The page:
This year, I’ll start with a couple of recent entries.  One is a webcomic that is now a true classic, even though it only appeared in 2010! Another is generally acknowledged as the best example of “creepypasta” out there.  Read on — you won’t be disappointed.

His Face All Red, Emily Carroll (2010).  Emily Carroll almost instantly became an recognized master of horror with His Face All Red, a story that starts with an incredible twist and builds an almost unbearable level of dread.  Carroll’s illustrations, and use of the flexibility of the web page, make it a true work of art.

Candle Cove, Kris Straub (2009).  This brilliant creepypasta takes the form of an internet chat, in which a group of people gradually remember a local-access children’s show that they used to watch.  This is a nearly perfect story.

Count Magnus, M.R. James (1904). I’ve included one story by the masterful M.R. James every year I’ve done ‘Treats!  Count Magnus is one of his most famous, and for good reason. When one Mr. Wraxhall visits the mausoleum of the infamous count, he makes a rash declaration — which is followed by horrifying consequences.

The Horror-Horn, E.F. Benson (1923).  E.F. Benson is another classic master of the ghost story. In The Horror-Horn, however, he tells a quite different tale, about a man who vacations in a remote area of the Swiss Alps and has a terrifying encounter with beings who are not quite human.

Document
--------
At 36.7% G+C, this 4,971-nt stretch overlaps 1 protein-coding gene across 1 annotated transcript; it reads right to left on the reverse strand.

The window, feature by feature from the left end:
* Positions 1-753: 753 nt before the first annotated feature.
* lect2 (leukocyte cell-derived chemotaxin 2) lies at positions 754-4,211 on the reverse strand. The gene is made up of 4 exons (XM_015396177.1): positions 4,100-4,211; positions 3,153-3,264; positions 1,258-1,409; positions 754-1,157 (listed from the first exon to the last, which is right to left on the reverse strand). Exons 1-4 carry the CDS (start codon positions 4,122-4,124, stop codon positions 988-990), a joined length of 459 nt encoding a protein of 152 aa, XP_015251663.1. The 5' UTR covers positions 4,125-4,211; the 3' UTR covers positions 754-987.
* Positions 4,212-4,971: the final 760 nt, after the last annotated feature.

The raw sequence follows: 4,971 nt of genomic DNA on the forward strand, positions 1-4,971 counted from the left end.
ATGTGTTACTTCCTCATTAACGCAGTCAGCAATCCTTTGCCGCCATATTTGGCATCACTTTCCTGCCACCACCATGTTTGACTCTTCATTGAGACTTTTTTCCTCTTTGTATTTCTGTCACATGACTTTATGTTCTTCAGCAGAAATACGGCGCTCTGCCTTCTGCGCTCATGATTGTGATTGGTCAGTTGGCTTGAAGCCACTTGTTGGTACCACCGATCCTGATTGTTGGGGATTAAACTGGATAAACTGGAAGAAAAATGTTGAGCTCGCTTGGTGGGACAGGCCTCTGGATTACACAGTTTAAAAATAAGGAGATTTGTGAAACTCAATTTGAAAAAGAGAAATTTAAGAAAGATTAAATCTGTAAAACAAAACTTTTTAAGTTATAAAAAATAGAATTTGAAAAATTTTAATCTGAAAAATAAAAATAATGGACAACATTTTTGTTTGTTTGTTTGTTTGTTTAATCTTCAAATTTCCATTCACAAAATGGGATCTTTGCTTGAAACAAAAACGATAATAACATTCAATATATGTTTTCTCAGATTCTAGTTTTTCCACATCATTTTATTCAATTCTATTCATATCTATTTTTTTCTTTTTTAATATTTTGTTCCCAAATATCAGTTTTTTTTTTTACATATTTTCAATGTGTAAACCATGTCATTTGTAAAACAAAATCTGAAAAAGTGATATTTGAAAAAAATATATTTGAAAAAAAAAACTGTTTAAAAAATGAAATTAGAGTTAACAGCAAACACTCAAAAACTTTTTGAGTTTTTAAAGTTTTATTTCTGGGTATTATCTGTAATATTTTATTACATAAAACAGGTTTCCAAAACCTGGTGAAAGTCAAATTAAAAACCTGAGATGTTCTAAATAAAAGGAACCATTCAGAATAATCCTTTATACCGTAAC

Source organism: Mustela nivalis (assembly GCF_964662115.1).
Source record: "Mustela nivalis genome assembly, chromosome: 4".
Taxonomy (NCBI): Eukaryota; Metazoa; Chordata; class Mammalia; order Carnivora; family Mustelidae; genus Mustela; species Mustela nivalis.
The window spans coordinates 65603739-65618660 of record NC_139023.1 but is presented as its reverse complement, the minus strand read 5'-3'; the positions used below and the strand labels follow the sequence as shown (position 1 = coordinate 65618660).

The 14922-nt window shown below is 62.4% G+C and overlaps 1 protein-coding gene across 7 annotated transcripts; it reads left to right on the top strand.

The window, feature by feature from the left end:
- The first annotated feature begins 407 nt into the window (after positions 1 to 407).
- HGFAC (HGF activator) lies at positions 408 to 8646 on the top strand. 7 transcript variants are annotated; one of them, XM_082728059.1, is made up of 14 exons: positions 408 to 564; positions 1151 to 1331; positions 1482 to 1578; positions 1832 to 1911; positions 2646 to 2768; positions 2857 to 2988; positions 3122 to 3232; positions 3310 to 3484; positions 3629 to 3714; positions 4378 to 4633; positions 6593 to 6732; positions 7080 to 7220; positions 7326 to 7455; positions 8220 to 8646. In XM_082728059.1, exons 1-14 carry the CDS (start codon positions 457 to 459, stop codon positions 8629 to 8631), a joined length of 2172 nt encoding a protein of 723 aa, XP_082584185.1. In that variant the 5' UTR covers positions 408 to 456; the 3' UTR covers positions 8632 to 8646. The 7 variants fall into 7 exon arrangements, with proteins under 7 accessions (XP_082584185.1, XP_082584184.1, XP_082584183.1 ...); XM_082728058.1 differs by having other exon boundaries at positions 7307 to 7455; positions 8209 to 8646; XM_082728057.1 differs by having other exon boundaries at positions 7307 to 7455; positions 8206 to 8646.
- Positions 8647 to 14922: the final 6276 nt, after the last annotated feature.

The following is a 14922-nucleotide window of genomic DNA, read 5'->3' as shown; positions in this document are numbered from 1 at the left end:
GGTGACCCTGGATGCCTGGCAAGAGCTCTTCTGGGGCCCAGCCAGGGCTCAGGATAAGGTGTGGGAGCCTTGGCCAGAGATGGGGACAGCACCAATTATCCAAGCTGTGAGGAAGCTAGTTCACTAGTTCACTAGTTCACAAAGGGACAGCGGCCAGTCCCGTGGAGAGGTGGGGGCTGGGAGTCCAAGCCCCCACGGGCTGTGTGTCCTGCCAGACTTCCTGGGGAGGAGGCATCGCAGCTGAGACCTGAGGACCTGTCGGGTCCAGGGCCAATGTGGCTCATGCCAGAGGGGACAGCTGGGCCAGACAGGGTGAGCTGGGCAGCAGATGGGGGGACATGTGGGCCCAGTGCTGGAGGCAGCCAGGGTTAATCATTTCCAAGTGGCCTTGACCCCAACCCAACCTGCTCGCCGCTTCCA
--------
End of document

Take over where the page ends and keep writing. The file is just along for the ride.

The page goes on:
Berenice, Edgar Allan Poe (1835).  One of Poe’s lesser-known stories, it captures all of his familiar themes — obsession, madness, death — and wraps them up with a truly ghastly ending.

The Hill and the Hole, Fritz Lieber (1942).  In a story clearly inspired by the weird curvatures of space and time in Einstein’s general relativity, a surveyor comes to a rural area to measure a hill.  However, a local little girl tells him that it is, in fact, a hole.  With things in it.  Things that don’t want to be seen.

Murder on Dogenzaka, Edogawa Rampo (1924).  Finally, something not quite horror, but rather twisted in its unfolding.  A murder has taken place in a bookshop, a seemingly impossible crime.  The narrator follows in the footsteps of Sherlock Holmes and C. Auguste Dupin in attempting to solve the crime through rational deduction, but learns that reason alone cannot always bring one the answers.  (Tip o’ the hat to Justine Howe for pointing me to the story!)

That’s all for this year — Happy Halloween!

Posted in Horror | 1 Comment

Optical rogue waves at American Scientist!

Been quite busy lately, but I wrote a blog post on recent research on rogue waves, the rare killers of the sea, at American Scientist, which appeared this week!  A snippet:

Until these discoveries, such rogues were thought to be so incredibly rare as to never be encountered. Now they are recognized as a genuine threat to ocean-going vessels, and perhaps one of the leading causes of ships being lost to Davy Jones’s Locker. But what causes them? There are a number of factors that are thought to possibly contribute to their formation, but it is unclear how important each of these factors is. Unfortunately, studying such waves in their natural environment is simply not possible, due to their relative rarity and unpredictable appearance.